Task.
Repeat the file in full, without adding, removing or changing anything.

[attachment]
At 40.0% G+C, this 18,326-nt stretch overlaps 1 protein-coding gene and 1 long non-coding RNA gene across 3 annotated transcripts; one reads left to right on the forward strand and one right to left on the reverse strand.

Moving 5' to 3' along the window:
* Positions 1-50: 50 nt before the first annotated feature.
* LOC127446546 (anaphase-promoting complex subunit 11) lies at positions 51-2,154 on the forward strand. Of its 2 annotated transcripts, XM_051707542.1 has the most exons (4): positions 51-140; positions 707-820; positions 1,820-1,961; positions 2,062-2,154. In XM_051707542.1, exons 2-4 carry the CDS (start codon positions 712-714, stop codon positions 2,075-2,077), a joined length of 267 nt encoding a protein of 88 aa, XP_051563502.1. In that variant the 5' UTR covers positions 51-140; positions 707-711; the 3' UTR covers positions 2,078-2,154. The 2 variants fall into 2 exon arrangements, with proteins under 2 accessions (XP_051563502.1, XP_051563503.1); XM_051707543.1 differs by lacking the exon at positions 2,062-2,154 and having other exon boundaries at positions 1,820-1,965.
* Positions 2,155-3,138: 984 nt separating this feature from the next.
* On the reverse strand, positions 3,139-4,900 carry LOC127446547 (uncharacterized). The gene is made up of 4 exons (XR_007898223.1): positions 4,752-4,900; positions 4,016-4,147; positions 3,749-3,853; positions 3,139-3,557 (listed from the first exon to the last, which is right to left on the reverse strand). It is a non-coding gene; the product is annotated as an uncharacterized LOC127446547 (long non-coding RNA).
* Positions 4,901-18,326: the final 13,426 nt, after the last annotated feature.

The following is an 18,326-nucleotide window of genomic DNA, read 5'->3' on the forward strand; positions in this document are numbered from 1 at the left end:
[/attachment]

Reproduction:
At 40.0% G+C, this 18,326-nt stretch overlaps 1 protein-coding gene and 1 long non-coding RNA gene across 3 annotated transcripts; one reads left to right on the forward strand and one right to left on the reverse strand.

Moving 5' to 3' along the window:
* Positions 1-50: 50 nt before the first annotated feature.
* LOC127446546 (anaphase-promoting complex subunit 11) lies at positions 51-2,154 on the forward strand. Of its 2 annotated transcripts, XM_051707542.1 has the most exons (4): positions 51-140; positions 707-820; positions 1,820-1,961; positions 2,062-2,154. In XM_051707542.1, exons 2-4 carry the CDS (start codon positions 712-714, stop codon positions 2,075-2,077), a joined length of 267 nt encoding a protein of 88 aa, XP_051563502.1. In that variant the 5' UTR covers positions 51-140; positions 707-711; the 3' UTR covers positions 2,078-2,154. The 2 variants fall into 2 exon arrangements, with proteins under 2 accessions (XP_051563502.1, XP_051563503.1); XM_051707543.1 differs by lacking the exon at positions 2,062-2,154 and having other exon boundaries at positions 1,820-1,965.
* Positions 2,155-3,138: 984 nt separating this feature from the next.
* On the reverse strand, positions 3,139-4,900 carry LOC127446547 (uncharacterized). The gene is made up of 4 exons (XR_007898223.1): positions 4,752-4,900; positions 4,016-4,147; positions 3,749-3,853; positions 3,139-3,557 (listed from the first exon to the last, which is right to left on the reverse strand). It is a non-coding gene; the product is annotated as an uncharacterized LOC127446547 (long non-coding RNA).
* Positions 4,901-18,326: the final 13,426 nt, after the last annotated feature.

The following is an 18,326-nucleotide window of genomic DNA, read 5'->3' on the forward strand; positions in this document are numbered from 1 at the left end: